In Hayley's Hair Design v HMRC [2015] TC04505 the first tier tribunal (FTT) upheld the decision by HMRC that the taxpayer should be de-registered for VAT from the date that they received her application rather than the date that her turnover fell below the relevant threshold.


The facts of the case are relatively straightforward:

  • Hayley Mundy ran a hairdressing salon, which she expanded to include a beauty salon
  • The turnover of the combined business exceeded the VAT threshold and so she registered for VAT
  • At Eastertime 2013 she sold the beauty salon
  • On 8 April 2014 she noticed that her turnover had fallen below the de-registration threshold and she contacted her accountant who sent her a de-registration form to complete on 13 May 2014
  • Mrs Mundy completed the form and dropped it off with her accountant on 20 May 2014
  • HMRC did not receive it until 3 June 2014


The legislation in VATA 1994 Schedule 1 Paragraph 13 provides two routes to de-registration:

  1. if she can show HMRC that she is no longer liable to be registered then registration is cancelled from the date the application is made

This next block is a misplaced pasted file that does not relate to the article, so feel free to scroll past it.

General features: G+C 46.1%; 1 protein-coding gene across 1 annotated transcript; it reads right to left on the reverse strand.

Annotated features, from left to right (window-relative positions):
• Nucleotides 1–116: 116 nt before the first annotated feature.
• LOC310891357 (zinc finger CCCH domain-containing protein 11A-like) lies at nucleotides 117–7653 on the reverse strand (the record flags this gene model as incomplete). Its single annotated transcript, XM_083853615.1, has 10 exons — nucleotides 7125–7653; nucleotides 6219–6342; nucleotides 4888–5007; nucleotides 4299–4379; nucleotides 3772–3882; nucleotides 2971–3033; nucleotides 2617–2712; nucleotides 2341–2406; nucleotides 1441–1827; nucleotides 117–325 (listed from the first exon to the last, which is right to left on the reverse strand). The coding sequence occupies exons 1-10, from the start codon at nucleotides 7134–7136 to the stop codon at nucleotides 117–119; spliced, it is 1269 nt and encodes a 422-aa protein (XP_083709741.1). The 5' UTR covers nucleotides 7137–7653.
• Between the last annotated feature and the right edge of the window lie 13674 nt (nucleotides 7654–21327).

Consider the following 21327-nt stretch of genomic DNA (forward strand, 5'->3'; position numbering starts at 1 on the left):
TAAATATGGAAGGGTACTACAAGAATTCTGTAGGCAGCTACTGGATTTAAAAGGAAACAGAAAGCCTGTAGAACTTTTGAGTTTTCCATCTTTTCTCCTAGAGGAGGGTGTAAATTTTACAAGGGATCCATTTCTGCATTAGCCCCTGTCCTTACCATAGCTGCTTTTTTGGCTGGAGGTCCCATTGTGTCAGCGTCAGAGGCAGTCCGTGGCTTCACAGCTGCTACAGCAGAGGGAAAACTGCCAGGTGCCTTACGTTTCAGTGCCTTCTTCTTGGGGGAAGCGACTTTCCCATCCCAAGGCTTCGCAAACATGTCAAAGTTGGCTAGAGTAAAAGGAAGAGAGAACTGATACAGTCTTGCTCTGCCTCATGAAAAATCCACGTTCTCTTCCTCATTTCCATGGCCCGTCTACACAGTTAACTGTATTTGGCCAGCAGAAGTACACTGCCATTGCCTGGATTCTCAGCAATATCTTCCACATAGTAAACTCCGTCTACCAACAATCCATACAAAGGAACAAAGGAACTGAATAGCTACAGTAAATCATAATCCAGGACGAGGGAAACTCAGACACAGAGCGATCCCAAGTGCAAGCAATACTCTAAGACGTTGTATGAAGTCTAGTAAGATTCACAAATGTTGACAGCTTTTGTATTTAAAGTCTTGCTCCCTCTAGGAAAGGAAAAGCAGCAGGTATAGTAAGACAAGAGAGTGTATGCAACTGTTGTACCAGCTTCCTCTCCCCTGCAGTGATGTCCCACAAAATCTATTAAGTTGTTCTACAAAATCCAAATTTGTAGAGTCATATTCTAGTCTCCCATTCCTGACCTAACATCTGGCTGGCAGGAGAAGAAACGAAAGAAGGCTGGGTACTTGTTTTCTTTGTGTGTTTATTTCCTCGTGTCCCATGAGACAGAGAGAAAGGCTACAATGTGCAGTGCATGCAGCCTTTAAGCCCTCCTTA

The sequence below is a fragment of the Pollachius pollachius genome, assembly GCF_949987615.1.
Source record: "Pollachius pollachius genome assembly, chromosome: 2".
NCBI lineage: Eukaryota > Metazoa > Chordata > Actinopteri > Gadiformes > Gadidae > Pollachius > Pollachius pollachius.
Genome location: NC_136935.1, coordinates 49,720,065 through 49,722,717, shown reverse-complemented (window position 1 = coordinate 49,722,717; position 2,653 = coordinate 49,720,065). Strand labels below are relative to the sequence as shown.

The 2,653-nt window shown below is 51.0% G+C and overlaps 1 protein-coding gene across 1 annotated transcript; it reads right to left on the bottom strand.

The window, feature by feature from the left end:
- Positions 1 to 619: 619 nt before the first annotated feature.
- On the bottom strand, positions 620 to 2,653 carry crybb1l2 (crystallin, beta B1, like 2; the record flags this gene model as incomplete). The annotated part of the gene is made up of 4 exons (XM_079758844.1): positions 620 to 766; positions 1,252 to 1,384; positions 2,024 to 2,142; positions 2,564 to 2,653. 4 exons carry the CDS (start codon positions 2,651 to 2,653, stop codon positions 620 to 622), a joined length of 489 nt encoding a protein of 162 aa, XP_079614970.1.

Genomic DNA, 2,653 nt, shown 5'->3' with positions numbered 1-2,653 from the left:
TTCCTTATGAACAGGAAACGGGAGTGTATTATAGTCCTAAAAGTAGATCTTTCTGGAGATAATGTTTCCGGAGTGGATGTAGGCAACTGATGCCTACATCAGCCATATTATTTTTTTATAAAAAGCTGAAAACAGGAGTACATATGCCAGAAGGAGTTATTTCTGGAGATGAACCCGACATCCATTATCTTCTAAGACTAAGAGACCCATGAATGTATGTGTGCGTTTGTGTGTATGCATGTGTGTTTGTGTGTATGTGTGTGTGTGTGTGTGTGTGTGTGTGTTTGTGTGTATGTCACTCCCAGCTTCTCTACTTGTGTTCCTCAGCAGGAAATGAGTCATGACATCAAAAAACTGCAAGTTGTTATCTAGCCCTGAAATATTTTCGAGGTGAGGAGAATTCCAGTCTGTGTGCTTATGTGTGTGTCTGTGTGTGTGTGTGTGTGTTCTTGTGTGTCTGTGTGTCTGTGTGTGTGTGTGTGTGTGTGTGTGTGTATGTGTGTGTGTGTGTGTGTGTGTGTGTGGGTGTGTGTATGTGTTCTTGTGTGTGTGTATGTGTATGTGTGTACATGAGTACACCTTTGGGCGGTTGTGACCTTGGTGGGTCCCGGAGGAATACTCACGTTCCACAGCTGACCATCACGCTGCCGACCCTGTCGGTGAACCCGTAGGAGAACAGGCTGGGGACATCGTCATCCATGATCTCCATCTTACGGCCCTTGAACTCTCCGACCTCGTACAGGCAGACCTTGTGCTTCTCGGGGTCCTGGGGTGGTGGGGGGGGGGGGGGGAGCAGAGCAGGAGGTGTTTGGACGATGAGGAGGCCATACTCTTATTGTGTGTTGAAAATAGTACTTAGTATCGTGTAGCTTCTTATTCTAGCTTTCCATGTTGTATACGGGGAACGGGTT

2. if she can show HMRC that she has ceased to be registrable then registration is cancelled from the date that she ceased


The FTT considered that Mrs Mundy made her request on the date that the de-registration form was received by HMRC i.e. 3 June and so her only possible recourse was under the second route.

The FTT considered that the meaning of 'ceased to be registrable' meant that she must have ceased to be liable to be registered, and ceased to be entitled to be registered.  

She was still entitled to be registered after 8 April 2014 as even though her taxable turnover had fallen below the threshold she was still making taxable supplies and therefore entitled to voluntarily register for VAT.

The FTT considered that as she could be voluntarily registered then she had not ceased to be registrable and so could only be de-registered under the first route, that is from 3 June when HMRC received her application. 


The delay of almost two months between Mrs Mundy telling her adviser that she wanted to de-register for VAT and the application being received by HMRC could have been avoided had Mrs Mundy's accountant simply advised her to de-register using HMRC's online facility. VAT registration can be cancelled through the same account which is used for online filing of Returns.

Useful links and small print:

Case reference: Hayley Mundy trading as Hayley's Hair Design v HMRC [2015] UKFTT TC04505

Legislation: VATA 1994, Schedule 1, Paragraph 13